Today, my walk takes me across Vallejo Street to the Lyon Street Steps. When I get close to the edge of the Presidio there, the scent of the Eucalyptus overwhelms me and I am filled with an old feeling of home. In one of the backyards of my childhood, big silver-dollar trees littered the patio with their dusty discs, and the smell was like this, with a little more menthol to them. It is a primary California scent for me, and here at the end of the street a whole forest waves the fragrance past the buttercream mansions and the immaculate vista. It is a warm, cloudless day, and the water of the Bay is a blue sky on which islands float. I come first upon a hummingbird, sipping from the pink and white salvia. I am an arms-length away, and he is lost in a dream of nectar, so I get close-up to his chubby body, his glittering copper head, and his impossibly iridescent green belly.
I hear a high twit from a branch and see a sparrow there, looking at me and needling me for attention with his steady siren. In fact, the bird sound, as I stand on the landing between the high steps up and down, is cacophonous. I hear a jay far above, and there are so many dragonflies I hear them hum as they fly up to me in greeting. A yellow warbler rises up from brush trees like a caped crusader and lifts to a tall branch for a moment, perched and buzzing his funny call, and then he dances away with another, off to fight crimes together, or to commit them, through the high castles of the neighborhood.
There are a few folks running up the steps, headphones on, and I marvel at their dedication to such physical exertion. I feel their hearts so strong and noble, a revelation of function and purpose, strong machines moving this other machine up to the top. I wish, when I had the will to exert myself so, I had felt that appreciation for my heart muscle. Maybe I did. Next time I play drums, I will remember to adore my heart for a while.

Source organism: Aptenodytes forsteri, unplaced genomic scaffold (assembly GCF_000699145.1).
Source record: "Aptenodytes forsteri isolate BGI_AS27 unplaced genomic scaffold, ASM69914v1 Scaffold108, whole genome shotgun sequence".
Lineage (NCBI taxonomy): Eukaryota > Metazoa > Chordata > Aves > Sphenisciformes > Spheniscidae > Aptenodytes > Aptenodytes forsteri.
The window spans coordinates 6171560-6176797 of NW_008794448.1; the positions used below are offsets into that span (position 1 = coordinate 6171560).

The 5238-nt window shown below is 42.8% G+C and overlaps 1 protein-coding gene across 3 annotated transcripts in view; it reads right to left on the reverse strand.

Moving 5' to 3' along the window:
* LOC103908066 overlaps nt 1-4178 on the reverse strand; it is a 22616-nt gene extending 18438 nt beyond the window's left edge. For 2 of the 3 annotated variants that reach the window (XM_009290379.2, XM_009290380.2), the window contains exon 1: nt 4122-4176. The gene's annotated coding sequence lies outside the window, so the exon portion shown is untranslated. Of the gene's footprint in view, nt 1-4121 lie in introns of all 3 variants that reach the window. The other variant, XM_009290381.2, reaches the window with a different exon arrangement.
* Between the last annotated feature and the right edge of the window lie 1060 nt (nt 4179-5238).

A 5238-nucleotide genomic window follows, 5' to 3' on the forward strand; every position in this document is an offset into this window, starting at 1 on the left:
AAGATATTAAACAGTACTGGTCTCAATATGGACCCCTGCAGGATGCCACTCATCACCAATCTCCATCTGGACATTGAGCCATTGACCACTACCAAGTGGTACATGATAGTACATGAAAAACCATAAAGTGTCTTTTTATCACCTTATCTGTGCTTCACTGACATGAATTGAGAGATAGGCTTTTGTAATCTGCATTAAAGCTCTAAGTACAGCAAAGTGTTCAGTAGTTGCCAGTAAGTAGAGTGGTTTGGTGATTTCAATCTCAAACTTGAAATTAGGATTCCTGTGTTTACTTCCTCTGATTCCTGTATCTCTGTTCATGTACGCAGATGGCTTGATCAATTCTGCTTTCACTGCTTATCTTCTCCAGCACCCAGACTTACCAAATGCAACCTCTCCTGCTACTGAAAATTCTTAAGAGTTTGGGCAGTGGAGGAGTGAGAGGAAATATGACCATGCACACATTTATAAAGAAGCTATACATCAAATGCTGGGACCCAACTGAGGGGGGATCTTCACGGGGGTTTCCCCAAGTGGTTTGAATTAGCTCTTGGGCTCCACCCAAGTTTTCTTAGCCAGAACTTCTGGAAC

I walk down the steps and am lost in looking in windows, up driveways, into door glass across landings where I see rooms bathed in this view of the day. I guess I will always believe that to live in such a masterpiece of architecture, life must spill out from moment to moment in a fresh and melon-y way, crisp as white wine and the breeze that blesses me as I walk to the bottom of the hill. There is such a narrow window of temperature here, a sliver of options that enable you to paint a house pink with bright creamed cornices with no danger of deterioration of luster. I guess that is what “rarified” means, that the options have been narrowed down to only the very best.
I turn a corner and there is a café I forgot about, a café that I always forget about until I end up on this street and turn this corner and again I remember it. I sit and have lunch and watch the lunch crowd coming and going, mostly elderly people, seemingly wealthy. I hear a couple speak about their upcoming holiday, loud enough to interrupt my reading, so I just watch the white birds fly high above, and imagine that I, too, would love to plan a trip to Hawaii, and then one day to Tahiti. I am grateful for my seat in the shade, my lunch, the light.
A young woman pulls in to the parking spot next to the patio and sits for several minutes with the engine of her SUV idling as she furiously types on her phone inside. I know she is lost in thought, not in this moment at all. I’m trying to enjoy my salad, though, and the exhaust is drifting into my taste buds and this won’t do, so I smile and ask her to turn off her car. I know I have been her, lost in conversation and plans, not realizing my inconsideration and thoughtlessness. I know I have the luxury of being right here today, with little stress to occupy me at the moment, obsessed with trees and birds and shadows on sidewalks. I know what a luxury that is. I feel nothing but peace toward her and smile as she exits the still car several minutes later.
I know I have been judgmental and annoyed often, watching the people around me and attributing all sorts of meanings to their behaviors. I know I still do it from time to time. Forgive me if I have told this story here before, but once, I was at a meditation retreat, bunking in a room with about eight women. There was a woman there who was small and stompy, and everything she did was loud. It was a silent retreat, and so I was so trying to be as invisible as possible so as not to disturb anyone’s quiet, and she seemed to have no such awareness. She would search through her bag with a flurry, banging things around and dropping them on the wooden floor. She would come back from the bathroom and fling herself into the mattress, the wooden frame bumping on the wall with a shout. Over the nine days, I created a whole personality for her. How did someone so rude, so inconsiderate, so angry, find her way to this retreat? I spent a good amount of my time at the retreat, especially in the evenings, thinking about this person, avoiding this person, and washing my cells in vitriol.